6. Research
    6.1 Simon Phillips distributed a paper he had written summarising some research funded by ME Research UK. These included “Visual aspects of reading performance in ME” at the University of Leicester which showed that a number of people with ME/CFS had slower reading speeds than healthy controls. He also reported on a study at Newcastle University examining the particular problems of people who have severe ME/CFS, a “DNA pooling” study in Australia and the role of autoantibodies in ME/CFS which involved work in Berlin and also Prof Mercedes Rincon at University of Vermont.

    6.2 Jonathan Davies added that Prof Rincon was using samples from the ME Biobank.

    6.3 Simon Phillips referred to work by Dr Jarred Younger, University of Alabama, looking at the blood/brain barrier and the possible effect of immune system cells on the brain in ME patients. MERUK had put some funding into that too. There had been a lot of publicity around Prof Ron Davis of Stanford University who had conducted a small study (20 ME patients and 20 healthy controls) in which he claimed 100% success in identifying biomarkers in the cells of those with ME/CFS, although clearly there is a lot more work to be done in that area. Charles Shepherd added that clearly this study needs to be replicated in larger numbers by another group. He also referred to another study from the ME Biobank that had found a possible biomarker for severe ME.

    6.4 Simon Phillips wondered whether MERUK and the biobank might work together on certain research. Jonathan Davies said that MERUK hoped to play a more pro-active role in future – identifying and promoting areas where they felt warranted research in addition to reactively assessing and funding applications received.

    6.5 Sam Bromiley said CMRC had confirmed their conference would be held in March 2020.

  7. Department Work Pensions
    7.5 The Chairman said she had had some horrible cases to deal with lately.

    7.6 Dr Willy Weir said he had attended a training session with Capita and IAS which he felt had gone quite well. He had been able to explain to them about anaerobic thresholds and other recent findings. He got the impression there were a lot of people there who had no idea this evidence was in place. The Chairman said she had received good feedback about it.

    7.7 The Chairman said she had received a report from Christine Harrison who was unable to be present. Christine had been unable to attend the IAS and Capita PIP Stakeholder meetings in March and April but hoped to be at the DWP PIP stakeholder meeting the following week. The training session on ME for IAS and Capita which she had been promoting for several years had at last taken place on 14 March. Both she and Dr Willy Weir were present. There was some good constructive dialogue. The session lasted two and a half hours and was recorded for future use.

    7.8 Christine had reported that she had been able to convey the reality of ME, the reality of living with ME its impact on daily life and mobility in respect of PIP and also the impact and life changing effect on the sufferer, carers and the whole family. She had also emphasised the particular problems of the severely affected, referring to the CMO Report of 2001 (poor prognosis for those who have been severely affected for more than five years). Along with the reports which she and Tanya had provided she hoped this would help towards achieving sensitive understanding, accurate assessment, correct award first time and appropriate review time.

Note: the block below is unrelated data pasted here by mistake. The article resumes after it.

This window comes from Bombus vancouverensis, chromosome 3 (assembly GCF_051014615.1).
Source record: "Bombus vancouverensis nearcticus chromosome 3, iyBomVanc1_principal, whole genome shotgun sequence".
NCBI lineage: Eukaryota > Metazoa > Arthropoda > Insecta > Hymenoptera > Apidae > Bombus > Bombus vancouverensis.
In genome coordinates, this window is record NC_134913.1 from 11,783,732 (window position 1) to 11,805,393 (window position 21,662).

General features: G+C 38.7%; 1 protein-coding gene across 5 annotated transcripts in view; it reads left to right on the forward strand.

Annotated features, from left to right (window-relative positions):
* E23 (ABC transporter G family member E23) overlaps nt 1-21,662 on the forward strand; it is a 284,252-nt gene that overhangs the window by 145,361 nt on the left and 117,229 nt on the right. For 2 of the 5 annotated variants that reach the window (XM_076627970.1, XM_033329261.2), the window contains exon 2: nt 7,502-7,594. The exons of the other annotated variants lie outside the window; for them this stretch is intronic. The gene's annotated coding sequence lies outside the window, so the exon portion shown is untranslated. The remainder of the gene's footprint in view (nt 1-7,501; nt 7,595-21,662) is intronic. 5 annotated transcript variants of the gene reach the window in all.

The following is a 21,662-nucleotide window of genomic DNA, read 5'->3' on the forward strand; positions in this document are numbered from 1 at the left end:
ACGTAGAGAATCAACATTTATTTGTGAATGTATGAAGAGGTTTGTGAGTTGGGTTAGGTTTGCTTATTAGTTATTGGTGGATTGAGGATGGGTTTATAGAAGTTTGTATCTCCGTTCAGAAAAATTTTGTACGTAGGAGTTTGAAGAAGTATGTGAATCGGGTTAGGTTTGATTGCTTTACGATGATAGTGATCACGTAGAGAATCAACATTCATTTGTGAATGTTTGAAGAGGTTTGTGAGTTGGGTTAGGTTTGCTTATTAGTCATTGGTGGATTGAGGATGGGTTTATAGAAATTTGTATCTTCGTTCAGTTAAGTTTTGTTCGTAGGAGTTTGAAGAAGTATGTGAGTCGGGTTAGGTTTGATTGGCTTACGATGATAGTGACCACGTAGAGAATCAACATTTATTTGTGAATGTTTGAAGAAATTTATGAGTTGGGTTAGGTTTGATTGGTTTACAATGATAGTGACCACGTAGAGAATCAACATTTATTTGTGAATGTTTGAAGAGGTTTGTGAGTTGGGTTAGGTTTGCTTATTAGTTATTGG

7.9 Christine would like feedback about good or bad experiences with assessors so that she can report back to IAS and Capita as to whether the work she has done is proving successful or not.

    7.10 The Chairman added that Tony Crouch had said how we must emphasis the bad treatment of children and young people, and that this must be taken into account in any revision of services. Nina Muirhead had sent a lot of relevant information by e-mail. She also said she had received details of a claimant who had been badly treated; she had sent them on to the relevant Minister.

    7.11 Sam Bromiley said AFME had been contacted by a number of people who had concerns about the Work Capability Assessment. He would be attending a PIP forum in June. The Minister had said he wanted to engage with charities.

  8. Any other business
    8.1 Dr Willy Weir said that James Miller-Craig, the “ME-friendly” solicitor had retired; he hoped his successor, Richard Brooks, would be equally good.

    8.2 Several members spoke about ME Awareness Week that was coming up.

    8.3 Dr Charles Shepherd said that he had been contacted by ITV Wales who wanted to do a programme about lack of ME provision there. The Chairman said perhaps Carol Monaghan could contact some Welsh MPs on that subject. Sam Bromiley said AFME had been working with WAMES. This had been going on for about three years, but nothing had changed yet.

    8.4 Sam Bromiley asked about the debate in the chamber of the House of Commons last January. Had anything more come out of it? Katherine Ladd said Carol Monaghan would like to take things forward but so far nothing had happened.

    8.5 Suggestions for speakers. Sam Bromiley suggested the new Minister for the Disabled, Justin Tomlinson. The Chairman said she would invite him. Jonathan Davies asked about Dr Gargan from ATOS/Capita. The Chairman said he had already met us twice and she thought it was too early for another meeting yet.

    8.6 Bill Kent reminded members about reMEmber’s ME Awareness Conference on 11th May. Charles Shepherd and Nina Muirhead would be the key speakers.

    8.7 The Chairman said she hoped to arrange another meeting at the end of June/beginning of July.

    There being no further business the meeting ended at 3.00pm